Global Warming Impact on Human/Mammal Health by 2100 Predicted
July 2, 2012 8:46 PM
Matthew Huber of Purdue University
The paper describes what would happen to humans and other mammals if global temperatures were to rise a certain amount over the course of this century
A Purdue climatologist has published a paper that questions, "How much
can humans physically handle?"
Matthew Huber, a Purdue University climatologist, wrote a scientific paper that describes what would happen to humans and other mammals if expected
rises in global temperature
were to occur by the year 2100. Average estimates from certain models land in the 3 to 4 degrees Celsius range, while others predict 10 or even 20 degree hikes.
Using a measurement technique called "wet-bulb temperature," Huber and Sherwood were able to model what would happen to humans if the 3, 4, 10 or 20 degree increases were to occur by 2100. The wet-bulb temperature method consists of a thermometer bulb wrapped in wet cloth and ventilated, which represents the most perfect scenario for a human to withstand increasing global temperatures: a naked, healthy adult standing in the shade while drinking gallons and gallons of water. Any other scenario that strays from this perfect example would place heat-related stress on a person or mammal to some degree depending on the increase in global temperature.
"We intentionally were trying to explore the upper limit of what humans can possibly stand," said Huber. "Essentially we were assuming a perfectly acclimated person, in perfect health, not performing physical labor, and out of the sun, and were then asking, 'What would it take to kill them quickly?' A real person would be profoundly uncomfortable, miserable and/or sick long before we reach the limit discussed in our paper. Infants, pregnant women, and the elderly would be especially vulnerable long before we hit the limit discussed.
"Thus, the global mean temperature increase of about >10°C that causes widespread heat death in our paper probably is a significant overestimate of the threshold at which substantial harm [would come] to societies and individuals would suffer harm and/or reduced productivity. Put in more prosaic terms, large parts of the world would be violating OSHA and international health standards for work long before we approach this >10°C threshold. But we wanted to be sure we had a limit set by physical and thermodynamic laws and not by human ones (since those are mutable)."
According to Huber, it's most important for the world to set a goal of what temperature increase to avoid. He believes avoiding a 2 degree Celsius increase by 2100 would be impossible by this point, but maybe a 6 degree (and definitely 10 degree) increase is preventable if the proper actions are taken.
If a 10 or 12 degree global temperature increase was achieved by 2100, Huber said people would likely be dying in the streets or running to air conditioned-only locations. However, increased air conditioning can lead to power grid issues, and the grid is strained enough as it is.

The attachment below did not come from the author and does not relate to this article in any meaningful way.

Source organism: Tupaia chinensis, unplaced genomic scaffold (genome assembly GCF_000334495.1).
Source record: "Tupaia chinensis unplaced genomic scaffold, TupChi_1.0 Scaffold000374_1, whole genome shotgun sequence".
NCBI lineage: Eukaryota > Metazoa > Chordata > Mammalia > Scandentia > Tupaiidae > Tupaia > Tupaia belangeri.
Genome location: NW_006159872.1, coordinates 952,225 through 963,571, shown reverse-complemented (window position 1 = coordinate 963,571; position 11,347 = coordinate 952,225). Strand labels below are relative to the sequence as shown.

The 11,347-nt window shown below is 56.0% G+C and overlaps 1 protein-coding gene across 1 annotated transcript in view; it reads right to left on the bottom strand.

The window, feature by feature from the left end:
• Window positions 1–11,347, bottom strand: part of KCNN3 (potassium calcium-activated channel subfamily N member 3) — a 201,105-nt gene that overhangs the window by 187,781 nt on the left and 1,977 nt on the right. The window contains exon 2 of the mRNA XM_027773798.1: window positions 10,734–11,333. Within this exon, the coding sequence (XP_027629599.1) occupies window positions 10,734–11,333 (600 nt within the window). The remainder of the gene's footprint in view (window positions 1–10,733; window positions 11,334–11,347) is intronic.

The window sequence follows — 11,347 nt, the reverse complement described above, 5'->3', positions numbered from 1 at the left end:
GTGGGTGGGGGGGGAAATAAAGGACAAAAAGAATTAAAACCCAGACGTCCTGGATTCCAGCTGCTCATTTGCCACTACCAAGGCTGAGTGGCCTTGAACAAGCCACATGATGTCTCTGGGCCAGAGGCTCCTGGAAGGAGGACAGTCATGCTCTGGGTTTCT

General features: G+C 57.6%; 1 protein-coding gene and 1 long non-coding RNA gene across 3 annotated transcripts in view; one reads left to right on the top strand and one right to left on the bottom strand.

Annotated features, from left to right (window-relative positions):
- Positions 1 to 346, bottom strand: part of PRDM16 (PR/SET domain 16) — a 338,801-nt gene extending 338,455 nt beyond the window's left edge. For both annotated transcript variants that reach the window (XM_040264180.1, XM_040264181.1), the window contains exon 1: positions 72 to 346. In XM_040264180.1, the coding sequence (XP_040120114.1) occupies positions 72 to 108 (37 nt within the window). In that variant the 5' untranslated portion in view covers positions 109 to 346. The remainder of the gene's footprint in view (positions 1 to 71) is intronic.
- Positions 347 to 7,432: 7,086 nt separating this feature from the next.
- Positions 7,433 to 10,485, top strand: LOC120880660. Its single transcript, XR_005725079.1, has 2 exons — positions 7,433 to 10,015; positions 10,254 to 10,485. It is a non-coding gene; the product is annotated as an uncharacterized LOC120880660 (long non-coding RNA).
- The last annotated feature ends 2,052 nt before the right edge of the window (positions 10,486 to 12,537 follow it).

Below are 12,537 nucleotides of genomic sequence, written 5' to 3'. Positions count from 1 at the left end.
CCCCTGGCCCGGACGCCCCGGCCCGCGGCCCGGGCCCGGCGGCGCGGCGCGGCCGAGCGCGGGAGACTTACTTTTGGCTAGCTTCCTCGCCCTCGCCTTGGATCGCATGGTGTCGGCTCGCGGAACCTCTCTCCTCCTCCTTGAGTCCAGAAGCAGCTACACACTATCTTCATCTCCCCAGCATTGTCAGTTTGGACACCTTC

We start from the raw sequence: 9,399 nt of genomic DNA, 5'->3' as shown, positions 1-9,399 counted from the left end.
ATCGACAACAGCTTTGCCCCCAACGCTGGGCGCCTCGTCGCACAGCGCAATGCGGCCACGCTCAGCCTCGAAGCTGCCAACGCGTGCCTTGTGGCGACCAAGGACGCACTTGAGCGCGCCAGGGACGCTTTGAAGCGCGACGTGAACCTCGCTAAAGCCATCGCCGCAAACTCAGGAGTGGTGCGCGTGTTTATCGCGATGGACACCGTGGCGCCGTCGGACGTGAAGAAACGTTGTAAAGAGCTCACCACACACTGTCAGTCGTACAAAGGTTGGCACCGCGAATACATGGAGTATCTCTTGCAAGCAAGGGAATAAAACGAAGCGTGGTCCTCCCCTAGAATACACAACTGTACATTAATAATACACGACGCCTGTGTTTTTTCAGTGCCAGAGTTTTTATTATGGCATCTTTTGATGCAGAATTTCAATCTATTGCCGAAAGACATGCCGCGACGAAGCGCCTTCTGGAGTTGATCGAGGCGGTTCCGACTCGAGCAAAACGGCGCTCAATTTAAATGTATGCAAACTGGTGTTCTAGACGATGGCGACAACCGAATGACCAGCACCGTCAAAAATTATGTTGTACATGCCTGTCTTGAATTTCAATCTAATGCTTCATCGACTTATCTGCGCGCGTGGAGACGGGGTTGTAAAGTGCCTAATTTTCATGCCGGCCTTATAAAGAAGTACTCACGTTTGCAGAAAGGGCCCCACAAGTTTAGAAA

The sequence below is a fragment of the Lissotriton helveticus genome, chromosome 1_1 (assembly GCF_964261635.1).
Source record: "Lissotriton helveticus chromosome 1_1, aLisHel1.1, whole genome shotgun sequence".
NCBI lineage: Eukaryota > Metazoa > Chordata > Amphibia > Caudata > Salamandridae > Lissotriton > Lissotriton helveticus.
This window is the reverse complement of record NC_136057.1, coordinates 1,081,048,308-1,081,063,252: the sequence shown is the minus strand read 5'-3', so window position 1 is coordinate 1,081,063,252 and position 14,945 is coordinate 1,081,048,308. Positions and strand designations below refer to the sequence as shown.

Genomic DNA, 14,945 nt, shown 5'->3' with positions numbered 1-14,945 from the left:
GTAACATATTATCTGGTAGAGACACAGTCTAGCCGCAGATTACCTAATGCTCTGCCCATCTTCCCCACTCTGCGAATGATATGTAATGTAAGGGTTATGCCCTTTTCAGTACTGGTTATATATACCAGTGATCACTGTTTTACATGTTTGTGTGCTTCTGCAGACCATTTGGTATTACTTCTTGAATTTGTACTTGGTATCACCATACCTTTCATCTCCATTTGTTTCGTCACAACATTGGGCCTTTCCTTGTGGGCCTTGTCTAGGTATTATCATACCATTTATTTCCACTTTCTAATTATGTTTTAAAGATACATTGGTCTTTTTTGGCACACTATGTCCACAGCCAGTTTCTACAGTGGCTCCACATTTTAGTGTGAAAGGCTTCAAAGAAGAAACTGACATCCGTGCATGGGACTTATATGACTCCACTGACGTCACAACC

What would the world be like if we hit a 12 degree Celsius increase?
"My nightmare," said Huber. "I'm in Oklahoma on a hot summer day. Under a heat lamp. Running. Wrapped in plastic."
There is much debate over whether climate models are correct or not, so Huber's method of basing his results of off many of them (which have varied results of 3 to 20 degree Celsius predicted hikes by 2100) have caused scientists to be skeptical.
"The models aren't perfect," said Huber. "The thing to ask is, are they biased to produce a world that is too warm or
too cold in the future
? For 30 years, climate modelers have compared simulations of past climate change (glacial intervals, greenhouse climates such as the Eocene) against data and found that models get the general climate right but that they are systematically biased to be somewhat too insensitive to forcing. In other words, what modeling of past climates tells us is that these models are—if anything—biased to underpredict future climate change."
Another question addressed is whether humans can adapt to the increase in global temperature. Huber seems to think some can through burrowing, staying near bodies of water, reducing activities and becoming more active at night.
"The most direct way for humans to respond physiologically, which would take thousands of years if at all (we are most likely to change our behaviors) is to get small and skinny, to decrease our volume and maximize our surface area so we can lose heat more effectively," said Huber.
Earlier this week,
ExxonMobil CEO Rex Tillerson
said that manmade global warming has been overexaggerated, and that humans could easily adapt to rising global temperatures.
He also blamed a lazy press, illiterate public and fear-mongering advocacy groups for the bad light placed on the oil industry.
"We have spent our entire existence adapting," said Tillerson. "We'll adapt. It's an engineering problem and there will be an engineering solution."
Huber and Sherwood's
was published in the
Proceedings of the National Academy of Sciences
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